Chapter 2 Review
1: What is the purpose of the "Hello, World" program?
To serve as the bare minimum example of applied programming for any given language. It covers the funadments of syntax, comments, functions, statements, and declarations.
2: Name the four parts of a function.
Name, parameter list (synonymous with arguments?), return type (can be shortened to type??), function body (synonymous with block statement???).
3: Name a function that musut appear in every C++ program.
4: In the "Hello, World!" program, what is the purpose of the line return 0;?
To indicate to the system that the program has terminated succesfully, as is tradition.
5: What is the purpose of the compiler?
To translate source code into machine code, and to alert users to any compile-time errors.
6: What is the purpose of the #include directive?
To allow functions and statements from the included files to be utilized.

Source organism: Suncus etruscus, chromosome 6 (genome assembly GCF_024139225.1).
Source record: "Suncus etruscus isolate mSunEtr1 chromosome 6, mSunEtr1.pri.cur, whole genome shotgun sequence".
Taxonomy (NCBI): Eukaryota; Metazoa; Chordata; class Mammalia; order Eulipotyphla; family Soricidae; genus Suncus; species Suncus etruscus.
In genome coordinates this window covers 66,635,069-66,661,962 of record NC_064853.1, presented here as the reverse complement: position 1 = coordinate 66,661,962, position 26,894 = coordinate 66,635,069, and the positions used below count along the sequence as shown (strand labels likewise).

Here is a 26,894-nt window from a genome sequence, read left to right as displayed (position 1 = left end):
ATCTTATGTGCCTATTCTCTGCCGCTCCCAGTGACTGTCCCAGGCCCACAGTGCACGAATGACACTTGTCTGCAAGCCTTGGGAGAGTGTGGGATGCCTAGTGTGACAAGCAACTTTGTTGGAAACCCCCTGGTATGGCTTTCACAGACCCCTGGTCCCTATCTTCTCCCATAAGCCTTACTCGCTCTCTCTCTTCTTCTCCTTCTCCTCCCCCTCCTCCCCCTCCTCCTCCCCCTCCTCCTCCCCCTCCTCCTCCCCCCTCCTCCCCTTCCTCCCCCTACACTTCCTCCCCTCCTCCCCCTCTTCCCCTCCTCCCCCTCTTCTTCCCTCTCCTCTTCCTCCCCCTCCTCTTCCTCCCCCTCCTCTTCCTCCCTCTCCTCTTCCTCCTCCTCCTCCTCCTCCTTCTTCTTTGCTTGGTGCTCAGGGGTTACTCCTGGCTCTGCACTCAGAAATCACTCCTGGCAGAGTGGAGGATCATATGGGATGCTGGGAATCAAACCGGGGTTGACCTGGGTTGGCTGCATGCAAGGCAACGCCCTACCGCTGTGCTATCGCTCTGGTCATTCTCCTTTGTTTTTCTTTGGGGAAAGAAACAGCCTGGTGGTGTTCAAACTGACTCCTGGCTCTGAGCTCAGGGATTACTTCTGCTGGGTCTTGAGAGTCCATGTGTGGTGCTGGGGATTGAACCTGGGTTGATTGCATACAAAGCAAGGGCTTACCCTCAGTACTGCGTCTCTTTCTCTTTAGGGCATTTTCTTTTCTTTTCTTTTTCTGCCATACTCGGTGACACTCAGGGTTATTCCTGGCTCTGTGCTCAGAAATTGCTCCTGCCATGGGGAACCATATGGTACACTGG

7: What does a .h suffix at the end of a file name signify in C++?
Header file, containing definitions of terms to be used in linked programs.
8: What does the linker do for your program?
Links different project files together, like those included in the #include directive.
9: What is the difference between a source file and an object file?
Source files contain human readable code and comments. Object files contain only binary code.
10: What is an IDE and what does it do for you?
An IDE (integrated development enviornment) is a front end suite comprised of all the tools needed for writing, editing, compiling, running, and debugging code. All of these utilities are accessible via a single interface, which many find easier to use than the alternative command line workflow.
11: If you understand everything in the textbook, why is necessary to practice?
Because programming is just as much of a craft as it is an understanding of computing theory. Performing on the job will require practitioners of these arts to write code quickly and reliably, which necessitates a lifetime of applied practice and refinement.